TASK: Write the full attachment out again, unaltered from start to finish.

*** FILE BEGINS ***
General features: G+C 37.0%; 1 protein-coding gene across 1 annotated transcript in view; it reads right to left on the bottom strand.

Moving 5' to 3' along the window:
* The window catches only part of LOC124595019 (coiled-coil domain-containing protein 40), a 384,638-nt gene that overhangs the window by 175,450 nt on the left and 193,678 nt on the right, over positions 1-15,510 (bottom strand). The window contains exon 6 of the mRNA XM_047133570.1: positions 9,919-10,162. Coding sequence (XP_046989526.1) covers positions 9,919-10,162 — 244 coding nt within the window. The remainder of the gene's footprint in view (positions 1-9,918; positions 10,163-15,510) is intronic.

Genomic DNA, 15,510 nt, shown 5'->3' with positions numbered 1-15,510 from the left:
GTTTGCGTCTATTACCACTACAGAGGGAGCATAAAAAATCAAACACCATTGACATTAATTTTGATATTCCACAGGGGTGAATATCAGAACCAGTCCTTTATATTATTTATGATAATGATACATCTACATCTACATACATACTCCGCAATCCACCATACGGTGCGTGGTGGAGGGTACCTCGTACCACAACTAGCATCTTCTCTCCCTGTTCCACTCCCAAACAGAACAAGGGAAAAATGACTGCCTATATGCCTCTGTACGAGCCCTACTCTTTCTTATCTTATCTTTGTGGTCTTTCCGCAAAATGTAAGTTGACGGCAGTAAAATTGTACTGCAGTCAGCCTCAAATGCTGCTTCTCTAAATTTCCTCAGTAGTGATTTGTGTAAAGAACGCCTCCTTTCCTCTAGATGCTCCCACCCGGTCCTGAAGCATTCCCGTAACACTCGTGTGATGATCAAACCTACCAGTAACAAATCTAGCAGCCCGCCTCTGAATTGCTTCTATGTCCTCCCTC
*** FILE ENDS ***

General features: G+C 37.0%; 1 protein-coding gene across 1 annotated transcript in view; it reads right to left on the bottom strand.

Moving 5' to 3' along the window:
* The window catches only part of LOC124595019 (coiled-coil domain-containing protein 40), a 384,638-nt gene that overhangs the window by 175,450 nt on the left and 193,678 nt on the right, over positions 1-15,510 (bottom strand). The window contains exon 6 of the mRNA XM_047133570.1: positions 9,919-10,162. Coding sequence (XP_046989526.1) covers positions 9,919-10,162 — 244 coding nt within the window. The remainder of the gene's footprint in view (positions 1-9,918; positions 10,163-15,510) is intronic.

Genomic DNA, 15,510 nt, shown 5'->3' with positions numbered 1-15,510 from the left:
GTTTGCGTCTATTACCACTACAGAGGGAGCATAAAAAATCAAACACCATTGACATTAATTTTGATATTCCACAGGGGTGAATATCAGAACCAGTCCTTTATATTATTTATGATAATGATACATCTACATCTACATACATACTCCGCAATCCACCATACGGTGCGTGGTGGAGGGTACCTCGTACCACAACTAGCATCTTCTCTCCCTGTTCCACTCCCAAACAGAACAAGGGAAAAATGACTGCCTATATGCCTCTGTACGAGCCCTACTCTTTCTTATCTTATCTTTGTGGTCTTTCCGCAAAATGTAAGTTGACGGCAGTAAAATTGTACTGCAGTCAGCCTCAAATGCTGCTTCTCTAAATTTCCTCAGTAGTGATTTGTGTAAAGAACGCCTCCTTTCCTCTAGATGCTCCCACCCGGTCCTGAAGCATTCCCGTAACACTCGTGTGATGATCAAACCTACCAGTAACAAATCTAGCAGCCCGCCTCTGAATTGCTTCTATGTCCTCCCTC